, where y_all is the target vector of the entire dataset. This argument is required for the first call to partial_fit and can be omitted in the subsequent calls. Note that y doesn’t need to contain all labels inclasses
.- sample_weightarray-like, shape (n_samples,), default=None
Weights applied to individual samples. If not provided, uniform weights are assumed.
- Returns:
- selfobject
Returns an instance of self.
- predict(X)[source]¶
Predict class labels for samples in X.
- Parameters:
- X{array-like, sparse matrix} of shape (n_samples, n_features)
The data matrix for which we want to get the predictions.
- Returns:
- y_predndarray of shape (n_samples,)
Vector containing the class labels for each sample.
- predict_log_proba(X)[source]¶
Log of probability estimates.
This method is only available for log loss and modified Huber loss.
When loss=”modified_huber”, probability estimates may be hard zeros and ones, so taking the logarithm is not possible.
See
predict_proba
for details.- Parameters:
- X{array-like, sparse matrix} of shape (n_samples, n_features)
Input data for prediction.
- Returns:
- Tarray-like, shape (n_samples, n_classes)
Returns the log-probability of the sample for each class in the model, where classes are ordered as they are in
self.classes_
.
- predict_proba(X)[source]¶
Probability estimates.
This method is only available for log loss and modified Huber loss.
Multiclass probability estimates are derived from binary (one-vs.-rest) estimates by simple normalization, as recommended by Zadrozny and Elkan.
Binary probability estimates for loss=”modified_huber” are given by (clip(decision_function(X), -1, 1) + 1) / 2. For other loss functions it is necessary to perform proper probability calibration by wrapping the classifier with
CalibratedClassifierCV
instead.- Parameters:
- X{array-like, sparse matrix}, shape (n_samples, n_features)
Input data for prediction.
- Returns:
- ndarray of shape (n_samples, n_classes)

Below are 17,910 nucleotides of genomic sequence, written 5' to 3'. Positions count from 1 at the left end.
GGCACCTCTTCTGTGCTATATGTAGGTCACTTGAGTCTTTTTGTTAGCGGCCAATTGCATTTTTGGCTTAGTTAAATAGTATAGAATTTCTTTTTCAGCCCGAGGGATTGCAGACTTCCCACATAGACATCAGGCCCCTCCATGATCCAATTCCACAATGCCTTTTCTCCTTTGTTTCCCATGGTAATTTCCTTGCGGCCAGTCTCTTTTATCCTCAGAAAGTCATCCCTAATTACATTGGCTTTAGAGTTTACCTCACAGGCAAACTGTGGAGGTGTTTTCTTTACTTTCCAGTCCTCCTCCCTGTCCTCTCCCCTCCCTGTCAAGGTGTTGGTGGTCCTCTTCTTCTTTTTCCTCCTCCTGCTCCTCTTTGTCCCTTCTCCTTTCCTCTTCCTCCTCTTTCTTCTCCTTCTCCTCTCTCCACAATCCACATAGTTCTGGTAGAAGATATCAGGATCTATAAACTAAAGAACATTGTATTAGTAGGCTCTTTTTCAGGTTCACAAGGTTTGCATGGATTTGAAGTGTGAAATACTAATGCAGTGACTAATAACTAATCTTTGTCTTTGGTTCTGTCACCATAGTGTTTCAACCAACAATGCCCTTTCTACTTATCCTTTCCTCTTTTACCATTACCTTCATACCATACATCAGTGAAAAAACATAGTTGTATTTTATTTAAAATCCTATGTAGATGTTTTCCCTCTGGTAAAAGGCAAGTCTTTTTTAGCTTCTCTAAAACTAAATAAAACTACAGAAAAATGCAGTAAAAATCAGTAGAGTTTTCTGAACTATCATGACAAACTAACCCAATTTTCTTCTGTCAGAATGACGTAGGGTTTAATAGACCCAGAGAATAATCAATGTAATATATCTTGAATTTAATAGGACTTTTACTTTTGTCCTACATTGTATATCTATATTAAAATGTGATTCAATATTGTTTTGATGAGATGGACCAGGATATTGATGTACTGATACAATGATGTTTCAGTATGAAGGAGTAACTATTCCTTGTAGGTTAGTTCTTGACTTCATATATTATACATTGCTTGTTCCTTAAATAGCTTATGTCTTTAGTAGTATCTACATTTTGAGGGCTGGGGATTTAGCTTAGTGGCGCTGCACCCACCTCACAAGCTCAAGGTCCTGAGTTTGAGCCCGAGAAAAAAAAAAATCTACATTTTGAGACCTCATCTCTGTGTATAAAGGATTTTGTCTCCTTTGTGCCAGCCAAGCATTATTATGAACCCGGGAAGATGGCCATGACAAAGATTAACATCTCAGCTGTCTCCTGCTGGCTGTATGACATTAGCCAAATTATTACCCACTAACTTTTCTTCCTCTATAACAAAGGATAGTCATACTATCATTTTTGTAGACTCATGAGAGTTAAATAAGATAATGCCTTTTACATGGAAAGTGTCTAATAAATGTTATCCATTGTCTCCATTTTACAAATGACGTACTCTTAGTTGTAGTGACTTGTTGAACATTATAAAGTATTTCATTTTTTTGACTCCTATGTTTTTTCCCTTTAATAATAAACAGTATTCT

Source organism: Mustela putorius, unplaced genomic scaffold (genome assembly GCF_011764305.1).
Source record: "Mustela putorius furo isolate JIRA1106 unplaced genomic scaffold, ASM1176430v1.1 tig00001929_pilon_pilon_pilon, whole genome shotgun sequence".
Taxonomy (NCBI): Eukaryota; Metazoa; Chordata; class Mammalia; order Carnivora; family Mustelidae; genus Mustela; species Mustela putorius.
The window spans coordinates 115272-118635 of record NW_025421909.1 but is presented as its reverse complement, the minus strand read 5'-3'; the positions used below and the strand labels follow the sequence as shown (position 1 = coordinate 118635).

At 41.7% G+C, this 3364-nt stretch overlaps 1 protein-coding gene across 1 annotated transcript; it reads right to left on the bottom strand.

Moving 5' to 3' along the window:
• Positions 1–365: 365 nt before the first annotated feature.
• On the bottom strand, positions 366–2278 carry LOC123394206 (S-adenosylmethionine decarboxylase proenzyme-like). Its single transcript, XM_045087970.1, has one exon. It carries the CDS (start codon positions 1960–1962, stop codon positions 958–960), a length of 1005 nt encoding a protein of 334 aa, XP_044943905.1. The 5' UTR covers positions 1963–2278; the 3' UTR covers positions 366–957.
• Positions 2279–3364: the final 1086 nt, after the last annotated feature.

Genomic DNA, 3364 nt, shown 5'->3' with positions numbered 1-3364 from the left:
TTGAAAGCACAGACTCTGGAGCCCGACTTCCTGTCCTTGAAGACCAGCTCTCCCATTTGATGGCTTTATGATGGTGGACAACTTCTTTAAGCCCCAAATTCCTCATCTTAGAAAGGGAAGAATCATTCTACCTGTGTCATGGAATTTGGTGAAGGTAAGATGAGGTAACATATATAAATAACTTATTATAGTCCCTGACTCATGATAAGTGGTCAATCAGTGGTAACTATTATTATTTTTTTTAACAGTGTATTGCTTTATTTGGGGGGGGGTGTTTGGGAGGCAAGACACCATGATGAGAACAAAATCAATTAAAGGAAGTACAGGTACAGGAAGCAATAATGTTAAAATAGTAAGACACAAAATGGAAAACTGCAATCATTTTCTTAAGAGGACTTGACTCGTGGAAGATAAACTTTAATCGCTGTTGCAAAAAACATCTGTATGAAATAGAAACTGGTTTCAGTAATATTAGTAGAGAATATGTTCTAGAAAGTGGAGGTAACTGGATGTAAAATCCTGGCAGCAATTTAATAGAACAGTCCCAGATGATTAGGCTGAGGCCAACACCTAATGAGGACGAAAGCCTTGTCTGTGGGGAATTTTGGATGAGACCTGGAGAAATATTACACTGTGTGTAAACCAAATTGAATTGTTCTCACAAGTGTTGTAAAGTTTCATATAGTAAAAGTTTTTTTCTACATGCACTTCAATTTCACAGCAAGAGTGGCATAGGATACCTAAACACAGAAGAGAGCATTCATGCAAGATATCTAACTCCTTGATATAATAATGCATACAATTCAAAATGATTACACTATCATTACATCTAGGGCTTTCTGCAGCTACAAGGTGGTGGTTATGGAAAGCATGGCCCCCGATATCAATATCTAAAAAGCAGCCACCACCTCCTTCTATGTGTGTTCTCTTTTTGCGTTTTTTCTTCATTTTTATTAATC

Returns the probability of the sample for each class in the model, where classes are ordered as they are in
self.classes_
.
References
Zadrozny and Elkan, “Transforming classifier scores into multiclass probability estimates”, SIGKDD’02, https://dl.acm.org/doi/pdf/10.1145/775047.775151
The justification for the formula in the loss=”modified_huber” case is in the appendix B in: http://jmlr.csail.mit.edu/papers/volume2/zhang02c/zhang02c.pdf
- score(X, y, sample_weight=None)[source]¶
Return the mean accuracy on the given test data and labels.
In multi-label classification, this is the subset accuracy which is a harsh metric since you require for each sample that each label set be correctly predicted.
- Parameters:
- Xarray-like of shape (n_samples, n_features)
Test samples.
- yarray-like of shape (n_samples,) or (n_samples, n_outputs)
True labels for
X
.- sample_weightarray-like of shape (n_samples,), default=None
Sample weights.
- Returns:
- scorefloat
Mean accuracy of
self.predict(X)
wrt.y
.
- set_params(**params)[source]¶
Set the parameters of this estimator.
The method works on simple estimators as well as on nested objects (such as
Pipeline
). The latter have parameters of the form<component>__<parameter>
so that it’s possible to update each component of a nested object.- Parameters:
- **paramsdict
Estimator parameters.
- Returns:
- selfestimator instance
Estimator instance.
- sparsify()[source]¶
Convert coefficient matrix to sparse format.
Converts the
coef_
member to a scipy.sparse matrix, which for L1-regularized models can be much more memory- and storage-efficient than the usual numpy.ndarray representation.The
intercept_
member is not converted.- Returns:
- self
Fitted estimator.
Notes
For non-sparse models, i.e. when there are not many zeros in
coef_
, this may actually increase memory usage, so use this method with care. A rule of thumb is that the number of zero elements, which can be computed with(coef_ == 0).sum()
, must be more than 50% for this to provide significant benefits.After calling this method, further fitting with the partial_fit method (if any) will not work until you call densify.
Examples using sklearn.linear_model.SGDClassifier
¶
Out-of-core classification of text documents
Comparing various online solvers
Early stopping of Stochastic Gradient Descent
Plot multi-class SGD on the iris dataset
SGD: Maximum margin separating hyperplane
Explicit feature map approximation for RBF kernels
Comparing randomized search and grid search for hyperparameter estimation
Sample pipeline for text feature extraction and evaluation
Semi-supervised Classification on a Text Dataset
Classification of text documents using sparse features